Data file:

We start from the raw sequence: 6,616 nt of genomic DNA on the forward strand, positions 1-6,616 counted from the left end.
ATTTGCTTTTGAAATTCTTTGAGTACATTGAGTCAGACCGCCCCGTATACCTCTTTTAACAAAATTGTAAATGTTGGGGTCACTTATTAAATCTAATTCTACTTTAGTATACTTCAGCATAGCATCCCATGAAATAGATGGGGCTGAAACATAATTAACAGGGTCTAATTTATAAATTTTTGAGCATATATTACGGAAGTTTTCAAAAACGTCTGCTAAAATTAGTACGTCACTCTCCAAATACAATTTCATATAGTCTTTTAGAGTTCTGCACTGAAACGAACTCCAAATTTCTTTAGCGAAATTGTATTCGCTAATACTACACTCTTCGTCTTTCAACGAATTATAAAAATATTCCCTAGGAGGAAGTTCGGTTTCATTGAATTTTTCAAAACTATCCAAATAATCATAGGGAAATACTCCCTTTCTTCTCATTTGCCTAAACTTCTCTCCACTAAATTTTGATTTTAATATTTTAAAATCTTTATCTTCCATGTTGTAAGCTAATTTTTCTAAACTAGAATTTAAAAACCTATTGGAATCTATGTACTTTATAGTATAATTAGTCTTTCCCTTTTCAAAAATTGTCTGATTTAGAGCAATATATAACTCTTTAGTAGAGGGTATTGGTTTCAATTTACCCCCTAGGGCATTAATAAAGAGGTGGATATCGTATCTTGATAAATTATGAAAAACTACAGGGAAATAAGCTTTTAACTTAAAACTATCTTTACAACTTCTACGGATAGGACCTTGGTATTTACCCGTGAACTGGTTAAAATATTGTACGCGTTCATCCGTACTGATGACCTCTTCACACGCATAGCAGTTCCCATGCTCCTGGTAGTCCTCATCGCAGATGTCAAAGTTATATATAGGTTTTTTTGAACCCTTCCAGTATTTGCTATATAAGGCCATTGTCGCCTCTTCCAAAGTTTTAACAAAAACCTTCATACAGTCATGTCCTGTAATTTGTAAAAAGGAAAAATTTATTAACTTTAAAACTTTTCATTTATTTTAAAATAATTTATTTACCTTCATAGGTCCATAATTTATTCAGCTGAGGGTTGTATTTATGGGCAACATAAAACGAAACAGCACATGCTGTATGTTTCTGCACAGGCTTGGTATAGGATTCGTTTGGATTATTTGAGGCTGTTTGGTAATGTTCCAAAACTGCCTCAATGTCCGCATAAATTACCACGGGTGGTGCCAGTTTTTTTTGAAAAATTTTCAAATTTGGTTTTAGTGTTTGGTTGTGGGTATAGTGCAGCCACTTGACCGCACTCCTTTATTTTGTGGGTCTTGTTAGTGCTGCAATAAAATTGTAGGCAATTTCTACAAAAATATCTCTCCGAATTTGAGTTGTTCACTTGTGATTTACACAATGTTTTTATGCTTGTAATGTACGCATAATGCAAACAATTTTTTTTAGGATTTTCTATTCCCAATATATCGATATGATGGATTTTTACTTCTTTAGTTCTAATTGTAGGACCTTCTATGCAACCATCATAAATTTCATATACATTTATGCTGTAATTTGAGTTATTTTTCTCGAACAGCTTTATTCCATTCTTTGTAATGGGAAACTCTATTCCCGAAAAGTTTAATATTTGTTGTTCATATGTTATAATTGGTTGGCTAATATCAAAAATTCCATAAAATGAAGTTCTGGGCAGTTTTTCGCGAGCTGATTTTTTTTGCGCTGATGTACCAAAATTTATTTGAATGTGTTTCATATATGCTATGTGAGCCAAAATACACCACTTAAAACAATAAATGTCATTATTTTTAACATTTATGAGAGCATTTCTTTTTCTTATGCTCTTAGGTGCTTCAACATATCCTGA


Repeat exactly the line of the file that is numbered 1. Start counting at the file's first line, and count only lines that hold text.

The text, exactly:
We start from the raw sequence: 6,616 nt of genomic DNA on the forward strand, positions 1-6,616 counted from the left end.